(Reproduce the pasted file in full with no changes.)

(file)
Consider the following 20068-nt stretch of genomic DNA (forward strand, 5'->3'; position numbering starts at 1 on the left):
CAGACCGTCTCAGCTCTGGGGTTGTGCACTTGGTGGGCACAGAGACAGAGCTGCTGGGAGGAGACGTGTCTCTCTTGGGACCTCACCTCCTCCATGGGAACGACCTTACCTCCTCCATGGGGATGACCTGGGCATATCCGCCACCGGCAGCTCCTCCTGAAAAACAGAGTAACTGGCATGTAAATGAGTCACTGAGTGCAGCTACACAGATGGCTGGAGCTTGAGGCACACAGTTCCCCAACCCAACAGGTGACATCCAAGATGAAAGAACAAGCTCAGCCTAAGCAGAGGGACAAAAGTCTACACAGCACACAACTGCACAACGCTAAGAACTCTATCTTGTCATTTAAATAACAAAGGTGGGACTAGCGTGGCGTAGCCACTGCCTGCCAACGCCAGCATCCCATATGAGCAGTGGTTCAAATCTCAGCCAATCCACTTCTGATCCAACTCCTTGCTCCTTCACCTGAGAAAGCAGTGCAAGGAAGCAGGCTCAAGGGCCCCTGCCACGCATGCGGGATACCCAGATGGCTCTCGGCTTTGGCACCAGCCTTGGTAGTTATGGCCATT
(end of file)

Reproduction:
Consider the following 20068-nt stretch of genomic DNA (forward strand, 5'->3'; position numbering starts at 1 on the left):
CAGACCGTCTCAGCTCTGGGGTTGTGCACTTGGTGGGCACAGAGACAGAGCTGCTGGGAGGAGACGTGTCTCTCTTGGGACCTCACCTCCTCCATGGGAACGACCTTACCTCCTCCATGGGGATGACCTGGGCATATCCGCCACCGGCAGCTCCTCCTGAAAAACAGAGTAACTGGCATGTAAATGAGTCACTGAGTGCAGCTACACAGATGGCTGGAGCTTGAGGCACACAGTTCCCCAACCCAACAGGTGACATCCAAGATGAAAGAACAAGCTCAGCCTAAGCAGAGGGACAAAAGTCTACACAGCACACAACTGCACAACGCTAAGAACTCTATCTTGTCATTTAAATAACAAAGGTGGGACTAGCGTGGCGTAGCCACTGCCTGCCAACGCCAGCATCCCATATGAGCAGTGGTTCAAATCTCAGCCAATCCACTTCTGATCCAACTCCTTGCTCCTTCACCTGAGAAAGCAGTGCAAGGAAGCAGGCTCAAGGGCCCCTGCCACGCATGCGGGATACCCAGATGGCTCTCGGCTTTGGCACCAGCCTTGGTAGTTATGGCCATT